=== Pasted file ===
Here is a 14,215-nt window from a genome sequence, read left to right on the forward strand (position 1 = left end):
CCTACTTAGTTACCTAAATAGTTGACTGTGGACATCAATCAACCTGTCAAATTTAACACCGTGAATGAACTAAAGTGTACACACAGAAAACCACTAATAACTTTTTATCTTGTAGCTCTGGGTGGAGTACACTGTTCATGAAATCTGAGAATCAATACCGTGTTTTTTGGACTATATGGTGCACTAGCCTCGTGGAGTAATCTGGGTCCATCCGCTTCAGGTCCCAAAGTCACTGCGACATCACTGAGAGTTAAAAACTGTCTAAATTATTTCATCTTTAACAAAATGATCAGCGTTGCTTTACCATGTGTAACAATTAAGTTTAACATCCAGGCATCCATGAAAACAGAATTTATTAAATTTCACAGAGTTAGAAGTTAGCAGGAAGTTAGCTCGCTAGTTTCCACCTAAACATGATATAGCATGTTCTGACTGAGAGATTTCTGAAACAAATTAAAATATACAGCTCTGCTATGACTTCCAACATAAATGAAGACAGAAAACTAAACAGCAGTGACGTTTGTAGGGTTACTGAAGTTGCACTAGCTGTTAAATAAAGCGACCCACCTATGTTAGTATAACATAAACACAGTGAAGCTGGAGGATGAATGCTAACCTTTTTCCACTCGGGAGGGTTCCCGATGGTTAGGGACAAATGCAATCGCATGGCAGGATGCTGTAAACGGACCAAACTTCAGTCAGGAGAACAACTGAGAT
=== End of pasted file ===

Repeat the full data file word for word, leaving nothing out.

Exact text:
Here is a 14,215-nt window from a genome sequence, read left to right on the forward strand (position 1 = left end):
CCTACTTAGTTACCTAAATAGTTGACTGTGGACATCAATCAACCTGTCAAATTTAACACCGTGAATGAACTAAAGTGTACACACAGAAAACCACTAATAACTTTTTATCTTGTAGCTCTGGGTGGAGTACACTGTTCATGAAATCTGAGAATCAATACCGTGTTTTTTGGACTATATGGTGCACTAGCCTCGTGGAGTAATCTGGGTCCATCCGCTTCAGGTCCCAAAGTCACTGCGACATCACTGAGAGTTAAAAACTGTCTAAATTATTTCATCTTTAACAAAATGATCAGCGTTGCTTTACCATGTGTAACAATTAAGTTTAACATCCAGGCATCCATGAAAACAGAATTTATTAAATTTCACAGAGTTAGAAGTTAGCAGGAAGTTAGCTCGCTAGTTTCCACCTAAACATGATATAGCATGTTCTGACTGAGAGATTTCTGAAACAAATTAAAATATACAGCTCTGCTATGACTTCCAACATAAATGAAGACAGAAAACTAAACAGCAGTGACGTTTGTAGGGTTACTGAAGTTGCACTAGCTGTTAAATAAAGCGACCCACCTATGTTAGTATAACATAAACACAGTGAAGCTGGAGGATGAATGCTAACCTTTTTCCACTCGGGAGGGTTCCCGATGGTTAGGGACAAATGCAATCGCATGGCAGGATGCTGTAAACGGACCAAACTTCAGTCAGGAGAACAACTGAGAT